18 Overstreet Gene and Windmiller Marshall (1960). Communism in India. Berkeley: University of California Press. See pp. 188; also see Sajjad Zaheer (1971). ‘Recent Muslim Politics in India and the Problems of National Unity’, in Lonkandawalla S. T., India and Contemporary Islam, Simla: Indian Institute of Advanced Study, pp. 202216.

19 Dr Gangadhar Adhikari, one of the pioneer members of the Communist Party of India, was a member of the Politburo between 1943 and 1951 whilst also serving on the Central Committee during that period.

20 Overstreet and Windmiller, Communism in India, p. 214.

21 Adhikari, Pakistan and Indian National Unity, p. 31.

22 Joshi P. C. (1944). Congress and Communists. Bombay: People's Publishing House.

23 Ibid. pp. 16–17.

24 Overstreet and Windmiller, Communism in India. p. 231.

25 In Punjab, since the 1920s, there were Ghadar Party influenced peasant and workers groups. The most prominent among them were the Kirti-Kisaan Party (peasant-workers party), the Kisan Sabha and Naujawan Bharat Sabha. Most had a large percentage of Sikh membership and they also dominated the leadership positions, although they were 14 per cent of Punjab's population, in relation to 56 per cent Muslims and 26 per cent Hindu. In the early 1940s two dominant tendencies of left activism, primarily the factions in the Kirti Party in Punjab, had been brought together by the Communist Party of India headquarters in Bombay to constitute the Communist Party of Punjab. However, the Provincial Communist Party in Punjab by 1947 still retained these two dominant groups. These factions were led by Teja Singh Swatantara and Sohan Singh Josh respectively and included prominent Muslim communists like Ferozuddin Mansoor and Fazal Elahi Qurban within its fold.

26 Legahri. The Socialist Movement, pp. 27–32.

27 It remains one of the most progressive documents of the Muslim League's pre-independence history. The document asks for state planning of the economy with nationalization of key industries and banks, full employment in the industrial sector with minimum wage guarantees, right to strike and acceptance of collective bargaining agents. In the rural areas, it speaks for the landless peasant and the small landholders and pushes for debt relief and ownership of state land by landless peasants, while arguing for progressive taxation on larger holdings. See Leghari. The Socialist Movement p. 28. Also, see Gilmartin, Empire and Islam, for detailed discussion.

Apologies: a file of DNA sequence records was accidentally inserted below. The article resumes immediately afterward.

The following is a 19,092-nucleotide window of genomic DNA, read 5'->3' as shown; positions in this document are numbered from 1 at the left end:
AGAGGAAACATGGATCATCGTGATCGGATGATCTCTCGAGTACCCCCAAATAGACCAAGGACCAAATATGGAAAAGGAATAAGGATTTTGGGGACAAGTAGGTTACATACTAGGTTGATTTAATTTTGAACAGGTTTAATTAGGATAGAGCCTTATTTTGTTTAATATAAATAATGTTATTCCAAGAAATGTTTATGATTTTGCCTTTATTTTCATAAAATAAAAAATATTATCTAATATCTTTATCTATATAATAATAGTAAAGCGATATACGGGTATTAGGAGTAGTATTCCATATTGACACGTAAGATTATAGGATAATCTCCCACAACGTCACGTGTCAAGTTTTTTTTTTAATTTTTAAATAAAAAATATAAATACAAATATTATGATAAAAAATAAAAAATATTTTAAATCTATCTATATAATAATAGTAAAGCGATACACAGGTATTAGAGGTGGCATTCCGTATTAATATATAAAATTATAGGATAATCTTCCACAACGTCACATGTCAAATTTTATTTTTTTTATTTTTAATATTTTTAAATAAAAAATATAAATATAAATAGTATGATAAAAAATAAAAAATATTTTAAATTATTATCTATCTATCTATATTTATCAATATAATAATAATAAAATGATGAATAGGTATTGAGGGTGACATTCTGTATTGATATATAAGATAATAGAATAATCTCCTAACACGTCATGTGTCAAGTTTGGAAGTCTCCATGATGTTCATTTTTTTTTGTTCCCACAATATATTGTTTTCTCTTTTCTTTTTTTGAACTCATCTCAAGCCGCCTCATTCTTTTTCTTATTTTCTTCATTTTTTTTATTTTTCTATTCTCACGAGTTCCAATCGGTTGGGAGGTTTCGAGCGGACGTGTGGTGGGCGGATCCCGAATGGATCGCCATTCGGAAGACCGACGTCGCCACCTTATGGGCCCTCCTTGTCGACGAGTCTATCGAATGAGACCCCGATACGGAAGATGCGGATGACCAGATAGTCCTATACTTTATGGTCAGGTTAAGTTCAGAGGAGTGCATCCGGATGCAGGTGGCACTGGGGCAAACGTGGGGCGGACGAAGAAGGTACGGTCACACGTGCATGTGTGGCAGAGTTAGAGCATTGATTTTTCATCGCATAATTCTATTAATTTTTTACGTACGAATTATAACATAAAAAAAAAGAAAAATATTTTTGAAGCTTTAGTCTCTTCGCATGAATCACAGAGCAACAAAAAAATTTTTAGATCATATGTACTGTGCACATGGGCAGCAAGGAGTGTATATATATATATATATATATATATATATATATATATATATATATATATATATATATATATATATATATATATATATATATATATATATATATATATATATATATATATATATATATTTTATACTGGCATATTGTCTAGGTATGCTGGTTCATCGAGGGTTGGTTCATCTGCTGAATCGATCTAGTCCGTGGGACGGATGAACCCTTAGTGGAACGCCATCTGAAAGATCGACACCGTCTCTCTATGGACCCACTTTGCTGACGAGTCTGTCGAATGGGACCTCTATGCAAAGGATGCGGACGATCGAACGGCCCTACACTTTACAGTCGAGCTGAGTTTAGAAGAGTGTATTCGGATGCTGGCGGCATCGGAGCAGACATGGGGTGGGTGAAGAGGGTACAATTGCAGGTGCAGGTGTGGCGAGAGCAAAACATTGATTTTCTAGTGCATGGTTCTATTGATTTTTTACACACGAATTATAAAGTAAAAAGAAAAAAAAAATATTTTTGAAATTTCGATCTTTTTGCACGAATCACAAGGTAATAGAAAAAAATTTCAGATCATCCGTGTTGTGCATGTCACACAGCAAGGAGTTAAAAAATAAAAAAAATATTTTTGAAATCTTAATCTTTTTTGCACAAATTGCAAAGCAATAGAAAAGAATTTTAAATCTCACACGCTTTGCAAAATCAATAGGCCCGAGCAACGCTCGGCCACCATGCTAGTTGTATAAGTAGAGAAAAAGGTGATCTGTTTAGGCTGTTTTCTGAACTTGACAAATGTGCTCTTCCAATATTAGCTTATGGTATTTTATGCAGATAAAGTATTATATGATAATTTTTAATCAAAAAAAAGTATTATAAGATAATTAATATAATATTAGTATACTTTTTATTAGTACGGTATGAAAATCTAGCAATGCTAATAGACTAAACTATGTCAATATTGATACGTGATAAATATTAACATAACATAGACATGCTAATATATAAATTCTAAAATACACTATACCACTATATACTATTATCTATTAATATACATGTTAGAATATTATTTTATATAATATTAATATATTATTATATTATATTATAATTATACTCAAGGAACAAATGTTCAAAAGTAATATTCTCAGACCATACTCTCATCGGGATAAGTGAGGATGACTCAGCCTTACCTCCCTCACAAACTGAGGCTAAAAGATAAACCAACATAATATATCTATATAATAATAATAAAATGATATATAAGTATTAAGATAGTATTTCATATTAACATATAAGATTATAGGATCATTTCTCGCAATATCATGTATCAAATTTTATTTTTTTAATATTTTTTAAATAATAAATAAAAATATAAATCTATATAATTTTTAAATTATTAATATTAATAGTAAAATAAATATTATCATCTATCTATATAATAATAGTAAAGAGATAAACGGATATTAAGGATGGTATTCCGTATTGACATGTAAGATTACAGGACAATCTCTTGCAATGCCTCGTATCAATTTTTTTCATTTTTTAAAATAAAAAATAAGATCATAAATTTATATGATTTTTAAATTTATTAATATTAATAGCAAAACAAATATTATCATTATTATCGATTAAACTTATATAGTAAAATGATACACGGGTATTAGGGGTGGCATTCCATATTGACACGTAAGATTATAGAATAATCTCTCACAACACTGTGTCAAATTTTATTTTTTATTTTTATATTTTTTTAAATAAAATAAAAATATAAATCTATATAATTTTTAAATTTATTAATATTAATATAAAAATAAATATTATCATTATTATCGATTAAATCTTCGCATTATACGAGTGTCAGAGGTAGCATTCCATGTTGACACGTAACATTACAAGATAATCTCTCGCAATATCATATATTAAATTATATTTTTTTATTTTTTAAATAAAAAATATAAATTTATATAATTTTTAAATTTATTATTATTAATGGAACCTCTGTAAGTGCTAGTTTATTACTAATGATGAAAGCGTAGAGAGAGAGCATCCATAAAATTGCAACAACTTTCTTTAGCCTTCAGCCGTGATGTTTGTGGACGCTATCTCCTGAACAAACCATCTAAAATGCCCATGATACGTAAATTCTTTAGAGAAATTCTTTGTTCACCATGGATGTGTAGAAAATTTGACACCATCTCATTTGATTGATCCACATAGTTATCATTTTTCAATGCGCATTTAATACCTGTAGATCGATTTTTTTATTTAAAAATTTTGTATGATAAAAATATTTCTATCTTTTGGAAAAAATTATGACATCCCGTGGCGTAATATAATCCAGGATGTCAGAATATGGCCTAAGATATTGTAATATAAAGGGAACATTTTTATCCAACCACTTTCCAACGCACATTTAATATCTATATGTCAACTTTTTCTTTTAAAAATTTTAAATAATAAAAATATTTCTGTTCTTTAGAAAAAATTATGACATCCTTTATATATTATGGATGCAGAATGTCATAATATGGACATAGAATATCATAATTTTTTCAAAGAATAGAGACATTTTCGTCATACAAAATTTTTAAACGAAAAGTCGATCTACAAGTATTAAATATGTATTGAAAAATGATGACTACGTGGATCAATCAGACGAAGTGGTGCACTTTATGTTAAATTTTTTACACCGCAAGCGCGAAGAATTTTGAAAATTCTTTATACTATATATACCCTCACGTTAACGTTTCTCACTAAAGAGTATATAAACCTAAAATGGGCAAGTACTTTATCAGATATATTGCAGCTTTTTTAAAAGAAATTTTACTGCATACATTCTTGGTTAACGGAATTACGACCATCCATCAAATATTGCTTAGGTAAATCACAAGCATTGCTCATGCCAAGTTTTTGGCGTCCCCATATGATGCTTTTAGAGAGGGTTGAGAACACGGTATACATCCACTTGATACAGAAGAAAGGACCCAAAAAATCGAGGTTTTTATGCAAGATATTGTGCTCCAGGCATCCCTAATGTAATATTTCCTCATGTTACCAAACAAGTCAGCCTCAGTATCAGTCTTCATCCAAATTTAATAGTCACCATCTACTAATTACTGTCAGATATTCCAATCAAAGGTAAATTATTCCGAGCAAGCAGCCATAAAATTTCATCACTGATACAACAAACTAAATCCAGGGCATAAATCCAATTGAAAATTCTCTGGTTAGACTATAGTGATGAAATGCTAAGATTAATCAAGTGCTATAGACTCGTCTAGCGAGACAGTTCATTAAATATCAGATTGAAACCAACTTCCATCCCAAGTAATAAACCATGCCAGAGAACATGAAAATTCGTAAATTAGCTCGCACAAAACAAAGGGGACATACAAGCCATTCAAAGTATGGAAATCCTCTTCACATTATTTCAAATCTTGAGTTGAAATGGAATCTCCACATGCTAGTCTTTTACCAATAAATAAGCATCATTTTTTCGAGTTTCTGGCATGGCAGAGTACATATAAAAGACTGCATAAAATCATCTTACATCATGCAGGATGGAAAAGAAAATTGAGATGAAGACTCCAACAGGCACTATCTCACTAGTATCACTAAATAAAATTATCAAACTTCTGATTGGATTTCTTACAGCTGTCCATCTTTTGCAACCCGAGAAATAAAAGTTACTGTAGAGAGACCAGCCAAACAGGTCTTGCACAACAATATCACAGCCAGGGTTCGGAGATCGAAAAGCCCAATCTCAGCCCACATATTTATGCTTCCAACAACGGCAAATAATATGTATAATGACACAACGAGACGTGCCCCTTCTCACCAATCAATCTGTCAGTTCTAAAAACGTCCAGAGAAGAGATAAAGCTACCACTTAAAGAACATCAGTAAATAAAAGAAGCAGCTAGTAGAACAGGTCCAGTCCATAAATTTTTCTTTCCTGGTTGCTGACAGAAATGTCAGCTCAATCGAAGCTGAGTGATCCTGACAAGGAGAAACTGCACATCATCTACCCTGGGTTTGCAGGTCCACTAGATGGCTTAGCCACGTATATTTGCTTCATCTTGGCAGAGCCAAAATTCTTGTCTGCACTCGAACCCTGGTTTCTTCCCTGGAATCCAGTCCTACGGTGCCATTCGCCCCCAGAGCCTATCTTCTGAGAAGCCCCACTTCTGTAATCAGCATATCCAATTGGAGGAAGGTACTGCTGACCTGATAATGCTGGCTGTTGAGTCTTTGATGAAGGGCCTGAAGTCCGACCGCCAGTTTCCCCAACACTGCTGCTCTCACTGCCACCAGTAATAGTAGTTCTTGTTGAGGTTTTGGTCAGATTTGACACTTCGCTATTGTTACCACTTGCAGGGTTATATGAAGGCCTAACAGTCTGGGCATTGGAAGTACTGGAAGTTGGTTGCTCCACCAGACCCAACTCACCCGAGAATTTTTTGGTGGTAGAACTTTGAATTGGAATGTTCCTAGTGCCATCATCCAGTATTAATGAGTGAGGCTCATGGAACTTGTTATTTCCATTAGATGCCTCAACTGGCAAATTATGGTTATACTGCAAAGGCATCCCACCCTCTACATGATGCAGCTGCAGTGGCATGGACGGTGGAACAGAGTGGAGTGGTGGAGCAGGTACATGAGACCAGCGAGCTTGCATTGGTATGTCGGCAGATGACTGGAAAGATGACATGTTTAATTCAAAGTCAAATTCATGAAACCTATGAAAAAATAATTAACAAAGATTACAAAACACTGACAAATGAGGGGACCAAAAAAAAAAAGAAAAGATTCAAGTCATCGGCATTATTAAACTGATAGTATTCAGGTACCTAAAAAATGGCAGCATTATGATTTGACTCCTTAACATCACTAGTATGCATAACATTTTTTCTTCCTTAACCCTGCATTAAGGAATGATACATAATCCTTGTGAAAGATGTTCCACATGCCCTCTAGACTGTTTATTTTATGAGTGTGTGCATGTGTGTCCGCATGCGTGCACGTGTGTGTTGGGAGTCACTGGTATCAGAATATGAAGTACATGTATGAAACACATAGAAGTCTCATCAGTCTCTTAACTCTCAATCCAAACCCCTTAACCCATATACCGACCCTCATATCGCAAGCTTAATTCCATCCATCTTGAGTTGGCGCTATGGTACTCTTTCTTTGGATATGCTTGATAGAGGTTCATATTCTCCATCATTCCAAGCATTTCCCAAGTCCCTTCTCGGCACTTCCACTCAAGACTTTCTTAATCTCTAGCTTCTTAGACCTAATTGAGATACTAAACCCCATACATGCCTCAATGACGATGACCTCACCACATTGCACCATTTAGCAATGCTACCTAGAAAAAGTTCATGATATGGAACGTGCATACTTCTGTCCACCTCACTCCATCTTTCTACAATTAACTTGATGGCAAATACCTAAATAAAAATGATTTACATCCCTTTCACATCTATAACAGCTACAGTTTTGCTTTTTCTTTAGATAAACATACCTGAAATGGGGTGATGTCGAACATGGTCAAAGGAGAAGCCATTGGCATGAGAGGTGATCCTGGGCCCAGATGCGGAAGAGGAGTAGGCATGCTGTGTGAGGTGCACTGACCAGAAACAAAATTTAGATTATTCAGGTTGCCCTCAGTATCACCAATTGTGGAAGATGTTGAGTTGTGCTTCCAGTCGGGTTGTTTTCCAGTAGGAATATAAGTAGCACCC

28 Leghari, The Socialist Movement. p. 30.

29 Ibid. Based on interviews with communists who participated in the Punjab movement in the 1940s, Leghari argues that they felt rejected when prominent communist workers in the Muslim League like Ataullah Jehanian were not given party tickets during the 1946 elections. Work with the Muslim League aided some Communist Party of India members to either leave the Party or become more firmly entrenched in Muslim League politics in the post-partition years.

30 Overstreet and Windmiller, Communism in India, p. 239.

31 Palme Dutt Rajani (1946). A New Chapter in Divide and Rule. Bombay: Peoples Publishing House, p. 13.

32 See, 1946 August Resolution, in For the Final Assault: Tasks of the Indian People in the Present Phase of Indian Revolution. Bombay: People's Publishing House. Reprinted in Documents of the Communist Party of India (1997), Volume 5. pp. 103–127.

33 These new formulations from the Communist Party of India came at a time of popular upsurge in India during the immediate post-war period (the protests on the Indian National Army Trials, the uprising within the Royal Indian Navy, the Quit Kashmir Movement and the Telegana struggle in the South amongst others). While these multiple events were progressing, the radicalized nature of Indian polity was not under the control of, or was not being directed by, the Party's central leadership, although there were local communist elements involved in all these struggles.

34 See A. Dyakov (1947). A New British Plan for India, pp. 13–15, New Times (13 June), Moscow.

35 They feared partition along with the retention of Princely states would lead to the Balkanization of Indian territory and indirect British colonial rule would continue. See Dyakov, A New British, pp. 14–15.

36 See, Note prepared by Sir William Jenkins on P. C. Joshi. FO 317/84237 Public Records Office, UK.